Grattan on Friday: Albanese governs on softly-softly catchee monkey formula. Would Plibersek or Chalmers have been bolder?

Reading Margaret Simons’ recently released biography of Tanya Plibersek brought to mind an interesting question. What sort of Labor government would we have if Plibersek, rather than Anthony Albanese, had become Labor leader in 2019, and then won the 2022 election?

Or, indeed, what if Jim Chalmers – who like Plibersek (and Chris Bowen) flirted with a run in 2019 – had contested and secured the leadership and the election?

Plibersek and Albanese, both from the left and both holding inner-Sydney electorates, have been long-term rivals; Albanese looked over his shoulder at her when he was opposition leader. Then after the election the new prime minister surprised Plibersek by moving her out of education into the environment portfolio.

He also stripped her of the women’s portfolio, giving it to the incoming finance minister, Katy Gallagher, a decision hard to understand considering Plibersek’s background in the area and how demanding the finance job is.

Like Albanese, Plibersek is pragmatic, but probably hasn’t moved quite so far to the centre as he has. If she were running things, would this Labor government have a more radical tinge?

As it is, Plibersek finds herself in the unenviable position of being the minister deciding the fate of coal and gas projects, defending decisions from criticism from the Greens, who have been loudly demanding a ban on new fossil fuel projects and have their eye on Plibersek’s seat when she eventually leaves it.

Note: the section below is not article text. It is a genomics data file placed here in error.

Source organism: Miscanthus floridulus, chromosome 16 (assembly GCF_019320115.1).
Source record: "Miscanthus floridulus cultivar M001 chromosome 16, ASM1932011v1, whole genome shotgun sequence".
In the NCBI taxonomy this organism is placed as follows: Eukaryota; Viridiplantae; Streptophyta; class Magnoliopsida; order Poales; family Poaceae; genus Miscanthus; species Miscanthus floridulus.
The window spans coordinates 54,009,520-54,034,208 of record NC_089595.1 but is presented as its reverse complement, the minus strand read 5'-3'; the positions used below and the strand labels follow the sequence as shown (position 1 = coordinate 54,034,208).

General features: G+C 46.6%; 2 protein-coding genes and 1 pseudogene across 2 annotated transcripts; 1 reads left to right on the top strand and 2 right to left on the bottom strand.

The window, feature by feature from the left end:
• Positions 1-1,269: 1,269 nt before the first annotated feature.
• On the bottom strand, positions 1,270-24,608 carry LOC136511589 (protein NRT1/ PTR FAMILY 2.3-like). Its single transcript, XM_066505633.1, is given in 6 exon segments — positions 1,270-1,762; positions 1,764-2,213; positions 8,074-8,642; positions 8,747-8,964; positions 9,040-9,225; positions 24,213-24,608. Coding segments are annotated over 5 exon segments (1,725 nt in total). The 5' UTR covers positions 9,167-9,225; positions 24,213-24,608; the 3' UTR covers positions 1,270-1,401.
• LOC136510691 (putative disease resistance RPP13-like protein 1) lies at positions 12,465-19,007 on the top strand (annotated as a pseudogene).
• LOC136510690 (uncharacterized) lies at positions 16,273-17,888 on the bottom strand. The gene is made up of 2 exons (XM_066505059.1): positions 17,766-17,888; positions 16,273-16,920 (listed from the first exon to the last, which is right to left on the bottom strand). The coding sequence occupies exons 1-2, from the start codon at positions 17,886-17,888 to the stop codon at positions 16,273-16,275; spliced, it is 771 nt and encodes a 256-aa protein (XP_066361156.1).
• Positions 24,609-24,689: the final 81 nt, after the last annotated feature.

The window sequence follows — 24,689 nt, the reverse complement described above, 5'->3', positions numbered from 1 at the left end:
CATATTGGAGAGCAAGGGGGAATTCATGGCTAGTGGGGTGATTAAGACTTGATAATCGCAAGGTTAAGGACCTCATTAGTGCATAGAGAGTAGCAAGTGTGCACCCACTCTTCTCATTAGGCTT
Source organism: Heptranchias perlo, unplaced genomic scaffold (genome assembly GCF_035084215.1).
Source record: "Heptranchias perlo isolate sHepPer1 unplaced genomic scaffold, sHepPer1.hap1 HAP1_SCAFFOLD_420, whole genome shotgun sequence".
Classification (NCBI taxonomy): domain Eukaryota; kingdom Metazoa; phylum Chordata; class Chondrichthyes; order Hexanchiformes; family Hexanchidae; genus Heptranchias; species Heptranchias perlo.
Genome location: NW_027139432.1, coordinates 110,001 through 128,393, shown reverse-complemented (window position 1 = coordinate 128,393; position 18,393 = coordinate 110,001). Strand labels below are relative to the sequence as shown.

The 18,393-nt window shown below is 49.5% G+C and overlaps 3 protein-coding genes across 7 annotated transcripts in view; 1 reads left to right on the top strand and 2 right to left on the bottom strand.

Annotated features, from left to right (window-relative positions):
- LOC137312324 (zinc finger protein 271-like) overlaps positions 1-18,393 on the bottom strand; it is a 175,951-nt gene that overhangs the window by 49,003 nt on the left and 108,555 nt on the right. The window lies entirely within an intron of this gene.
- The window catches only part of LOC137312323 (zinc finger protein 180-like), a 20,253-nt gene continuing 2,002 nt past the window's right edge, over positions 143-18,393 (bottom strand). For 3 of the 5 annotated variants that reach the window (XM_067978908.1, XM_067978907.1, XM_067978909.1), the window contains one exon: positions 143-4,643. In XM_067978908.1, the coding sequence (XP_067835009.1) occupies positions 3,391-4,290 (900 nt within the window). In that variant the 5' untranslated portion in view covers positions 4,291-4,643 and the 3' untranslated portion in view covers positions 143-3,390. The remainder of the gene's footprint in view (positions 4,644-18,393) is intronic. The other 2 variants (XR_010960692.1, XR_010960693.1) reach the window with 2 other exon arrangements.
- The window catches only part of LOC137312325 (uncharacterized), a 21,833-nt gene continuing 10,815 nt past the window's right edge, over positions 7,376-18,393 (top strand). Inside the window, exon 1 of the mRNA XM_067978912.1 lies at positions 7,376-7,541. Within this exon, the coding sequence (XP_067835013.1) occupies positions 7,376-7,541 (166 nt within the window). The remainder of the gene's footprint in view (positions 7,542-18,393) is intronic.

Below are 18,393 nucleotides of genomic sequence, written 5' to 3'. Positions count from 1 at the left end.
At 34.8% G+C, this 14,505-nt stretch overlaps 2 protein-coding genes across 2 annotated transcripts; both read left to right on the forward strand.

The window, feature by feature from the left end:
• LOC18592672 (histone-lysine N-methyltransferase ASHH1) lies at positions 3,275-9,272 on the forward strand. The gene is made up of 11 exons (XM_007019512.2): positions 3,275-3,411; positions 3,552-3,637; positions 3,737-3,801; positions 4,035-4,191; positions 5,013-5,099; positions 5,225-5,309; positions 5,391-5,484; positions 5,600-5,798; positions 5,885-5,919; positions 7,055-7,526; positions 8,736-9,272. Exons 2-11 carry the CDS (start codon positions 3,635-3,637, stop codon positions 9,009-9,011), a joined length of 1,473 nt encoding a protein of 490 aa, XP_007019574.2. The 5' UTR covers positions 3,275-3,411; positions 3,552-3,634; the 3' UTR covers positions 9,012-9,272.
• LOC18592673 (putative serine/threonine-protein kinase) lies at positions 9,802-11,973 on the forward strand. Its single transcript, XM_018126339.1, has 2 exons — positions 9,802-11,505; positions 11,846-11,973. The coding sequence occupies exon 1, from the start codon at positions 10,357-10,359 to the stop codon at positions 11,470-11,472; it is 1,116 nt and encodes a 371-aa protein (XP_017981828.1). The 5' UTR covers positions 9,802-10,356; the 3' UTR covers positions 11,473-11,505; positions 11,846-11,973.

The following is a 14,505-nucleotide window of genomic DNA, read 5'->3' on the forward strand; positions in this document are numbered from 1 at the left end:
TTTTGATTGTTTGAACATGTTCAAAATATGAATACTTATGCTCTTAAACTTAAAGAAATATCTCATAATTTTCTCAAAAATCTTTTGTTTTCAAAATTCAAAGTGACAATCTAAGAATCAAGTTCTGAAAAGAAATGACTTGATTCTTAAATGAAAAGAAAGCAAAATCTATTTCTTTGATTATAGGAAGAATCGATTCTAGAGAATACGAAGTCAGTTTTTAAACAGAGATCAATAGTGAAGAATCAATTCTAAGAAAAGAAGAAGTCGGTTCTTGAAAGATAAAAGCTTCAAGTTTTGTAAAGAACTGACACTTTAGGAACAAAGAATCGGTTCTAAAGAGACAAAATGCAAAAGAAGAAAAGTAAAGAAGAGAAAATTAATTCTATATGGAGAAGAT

A hypothetical Chalmers government raises the question of whether we’d have seen a bolder economic reform agenda early on. We can say, with a fair bit of certainty, that those controversial stage 3 tax cuts would have been refashioned in the October budget, because Chalmers wanted to do that but was overruled by Albanese.

Albanese will celebrate Sunday’s anniversary of his election victory in Japan, at the G7 meeting, to which Australia has been invited. That’s rather fitting, given that one – perhaps unexpected – feature of the PM’s first year in office is how enthusiastically he’s taken to the international stage, despite that not being his bailiwick when he was part of the Rudd-Gillard-Rudd government.

His recent trip to London for the coronation wasn’t rushed, as he made the most of the chance for talks. He said at the time that “we don’t share land borders with anyone else so you have to take every opportunity at events such as this to develop relationships”.

Hosting the Quad meeting in Sydney next week was to culminate Albanese’s busy and successful foreign policy year, before President Joe Biden pulled out because of the US gridlock over the debt ceiling. While some commentators saw this as a snub to Australia, that seems a huge stretch, given Biden’s circumstances and the fact the Quad leaders will all be at the G7 meeting and can caucus together there. Albanese, however, was anxious to point out he has a state visit to the US coming up later this year.

In foreign affairs (and leaving aside AUKUS), the most notable feature of Labor’s first year has been the thaw in the relationship with China. It is starting to bring economic dividends with the loosening of the trade restrictions that country imposed - this week saw a breakthrough on timber exports - though it has a way to go. The better relationship has been driven partly by the change of government, and partly by a change in China’s wider foreign policy stance.